Did Reebok Owe Rick Ross a Second Chance?April 18th, 2013
By Gee King
Rick Ross feels he deserves a second chance. Citing “corporate forgiveness,” the MMG boss reportedly told friends that he feels betrayed by Reebok’s decision to drop him in wake of his “U.O.E.N.O.” controversy. TMZ is saying he stands to lose between $3 to $5 million because he was getting paid every time he wore the sneakers in public. But the damage he’s done to his reputation as a boss and aspiring mogul may be even more costly when all is said and done.
Ross has showed undying ambition on his rise to the top of the rap game. Since introducing himself to the world on his 2006 anthem “Hustlin’,” the Miami representative has stacked a catalog of hits and number one albums on his way to building a mainstream music empire. Love or hate his music, it’s hard to front on Ross’ business savvy and marketing mind considering the platform he’s been able to create for his Maybach Music Group roster. Wale, Meek Mill and the rest of his crew have struggled to live up to the hype that Ross gassed up for them, but the mere fact that he was able to give them the opportunity is rare in today’s mainstream rap world. Overlooking moral victories, the underwhelming success of solo projects from his two top prospects, Wale and Meek, already had Ross’s business momentum stalling before things went left with the Reebok deal. Now that corporate America has turned its back on him, he has a lot to prove before he can seriously claim to be a true boss anytime soon.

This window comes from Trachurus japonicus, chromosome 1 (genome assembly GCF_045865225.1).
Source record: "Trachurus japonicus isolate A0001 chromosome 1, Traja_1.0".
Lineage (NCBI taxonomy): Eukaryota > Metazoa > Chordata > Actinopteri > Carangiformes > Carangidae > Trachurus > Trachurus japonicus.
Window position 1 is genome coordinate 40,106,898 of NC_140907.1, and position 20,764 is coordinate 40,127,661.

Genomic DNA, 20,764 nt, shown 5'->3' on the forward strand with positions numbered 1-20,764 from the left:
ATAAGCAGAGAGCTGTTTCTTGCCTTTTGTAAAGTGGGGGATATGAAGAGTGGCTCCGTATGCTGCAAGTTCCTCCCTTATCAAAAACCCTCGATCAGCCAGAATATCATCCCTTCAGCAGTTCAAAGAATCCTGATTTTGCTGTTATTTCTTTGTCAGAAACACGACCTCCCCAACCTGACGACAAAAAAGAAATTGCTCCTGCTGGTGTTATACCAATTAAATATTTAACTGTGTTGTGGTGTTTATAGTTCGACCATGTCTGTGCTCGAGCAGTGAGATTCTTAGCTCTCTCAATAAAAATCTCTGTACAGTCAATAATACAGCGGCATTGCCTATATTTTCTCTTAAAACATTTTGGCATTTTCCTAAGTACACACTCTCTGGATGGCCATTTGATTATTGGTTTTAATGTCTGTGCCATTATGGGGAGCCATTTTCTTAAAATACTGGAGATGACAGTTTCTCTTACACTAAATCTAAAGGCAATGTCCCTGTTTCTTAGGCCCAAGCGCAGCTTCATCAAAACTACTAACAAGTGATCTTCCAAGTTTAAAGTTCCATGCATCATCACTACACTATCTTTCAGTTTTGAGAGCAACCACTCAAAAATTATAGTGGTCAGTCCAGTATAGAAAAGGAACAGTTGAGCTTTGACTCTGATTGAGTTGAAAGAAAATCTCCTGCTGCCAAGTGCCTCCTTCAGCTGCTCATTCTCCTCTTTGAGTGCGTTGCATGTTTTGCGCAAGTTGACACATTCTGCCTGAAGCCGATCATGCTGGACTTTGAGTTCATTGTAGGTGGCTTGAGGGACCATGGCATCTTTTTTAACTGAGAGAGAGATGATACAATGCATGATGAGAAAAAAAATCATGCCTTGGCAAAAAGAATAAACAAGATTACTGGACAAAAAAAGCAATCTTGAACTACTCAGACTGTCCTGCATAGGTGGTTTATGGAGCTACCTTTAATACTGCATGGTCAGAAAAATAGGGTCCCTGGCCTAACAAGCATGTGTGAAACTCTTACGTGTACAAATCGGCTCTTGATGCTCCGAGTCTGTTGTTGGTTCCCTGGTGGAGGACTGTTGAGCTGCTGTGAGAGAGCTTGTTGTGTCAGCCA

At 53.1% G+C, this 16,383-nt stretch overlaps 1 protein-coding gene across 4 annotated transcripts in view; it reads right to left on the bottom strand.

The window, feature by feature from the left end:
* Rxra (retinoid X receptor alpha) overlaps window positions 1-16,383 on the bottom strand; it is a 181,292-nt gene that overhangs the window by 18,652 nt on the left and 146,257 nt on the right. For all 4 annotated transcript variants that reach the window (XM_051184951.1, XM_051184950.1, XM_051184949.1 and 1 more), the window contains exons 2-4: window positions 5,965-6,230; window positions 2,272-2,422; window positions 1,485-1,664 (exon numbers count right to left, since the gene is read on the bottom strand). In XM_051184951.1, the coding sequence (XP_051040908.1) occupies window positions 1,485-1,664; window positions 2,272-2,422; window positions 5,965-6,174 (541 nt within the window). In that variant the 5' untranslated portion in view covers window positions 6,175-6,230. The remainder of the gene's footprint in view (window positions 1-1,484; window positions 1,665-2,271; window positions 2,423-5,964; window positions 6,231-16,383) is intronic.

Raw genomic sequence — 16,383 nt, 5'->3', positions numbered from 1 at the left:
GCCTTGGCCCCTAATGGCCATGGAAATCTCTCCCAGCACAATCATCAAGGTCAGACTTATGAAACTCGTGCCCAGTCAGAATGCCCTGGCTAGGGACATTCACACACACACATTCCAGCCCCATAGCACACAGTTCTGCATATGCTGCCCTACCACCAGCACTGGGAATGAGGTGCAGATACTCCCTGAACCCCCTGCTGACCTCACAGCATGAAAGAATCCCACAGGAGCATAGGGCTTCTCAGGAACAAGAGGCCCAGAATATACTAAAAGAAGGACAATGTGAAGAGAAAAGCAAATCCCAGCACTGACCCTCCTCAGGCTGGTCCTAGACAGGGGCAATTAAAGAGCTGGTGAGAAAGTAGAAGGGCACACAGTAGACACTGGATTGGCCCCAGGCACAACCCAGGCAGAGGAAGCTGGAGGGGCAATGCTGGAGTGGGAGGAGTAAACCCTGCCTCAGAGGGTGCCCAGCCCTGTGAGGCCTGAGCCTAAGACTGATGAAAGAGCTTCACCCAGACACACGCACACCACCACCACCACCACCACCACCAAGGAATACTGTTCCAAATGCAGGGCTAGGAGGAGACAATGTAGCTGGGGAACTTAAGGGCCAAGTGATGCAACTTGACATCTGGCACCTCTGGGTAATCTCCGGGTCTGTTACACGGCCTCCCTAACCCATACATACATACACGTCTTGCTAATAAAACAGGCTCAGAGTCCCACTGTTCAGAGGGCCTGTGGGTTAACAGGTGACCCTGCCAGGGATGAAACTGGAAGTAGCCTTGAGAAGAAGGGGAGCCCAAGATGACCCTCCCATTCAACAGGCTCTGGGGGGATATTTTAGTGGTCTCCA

The way he’s handled the situation so far has exposed him as less of a boss than the moguls he fancies as peers. While no member of the hip hop community is completely immune to the possibility of corporate America flipping the script, Jay-Z, Diddy and Russell Simmons have thrived off their ability to pimp the system before it pimps them. Ross may have felt like a boss while he was collecting checks for rocking Reebok re-releases, but the people cutting his checks showed the true nature of their relationship when they cut him loose the second he compromised profits.
“I’ll die over these Reeboks,” growled Ross just a couple bars before his infamous lines on “U.O.E.N.O.” Context notwithstanding, his rhymes suggest anything but a boss’ mentality. They clearly weren’t ready to die for him, despite his claim that they owe him for bringing the brand back to relevance. The irony of his words rivals the shockwaves his exposure as a former corrections officer sent through the hip hop world a few years ago. So can the Teflon Don bounce back again?
He doesn’t appear to be too phased by the incident, having recently posted a picture of himself rocking retro Air Jordan Vs on his Instagram profile. But if he knows what’s good for the future of his legacy, he’ll take a few serious lessons from this ugly saga. Besides eliminating drugging from his dating habits, he should consider humbling himself and acknowledging the concerns of fans and critics alike. He should also stop the hokey pokey games and decide whether he wants to plant his feet in the streets or the corporate boardroom. But before he does any of that, Rick Ross needs to check himself and ask if he truly has what it takes to be a boss at the highest levels of American entertainment. If not, he’s only in for more disappointments and embarrassments in his future endeavors.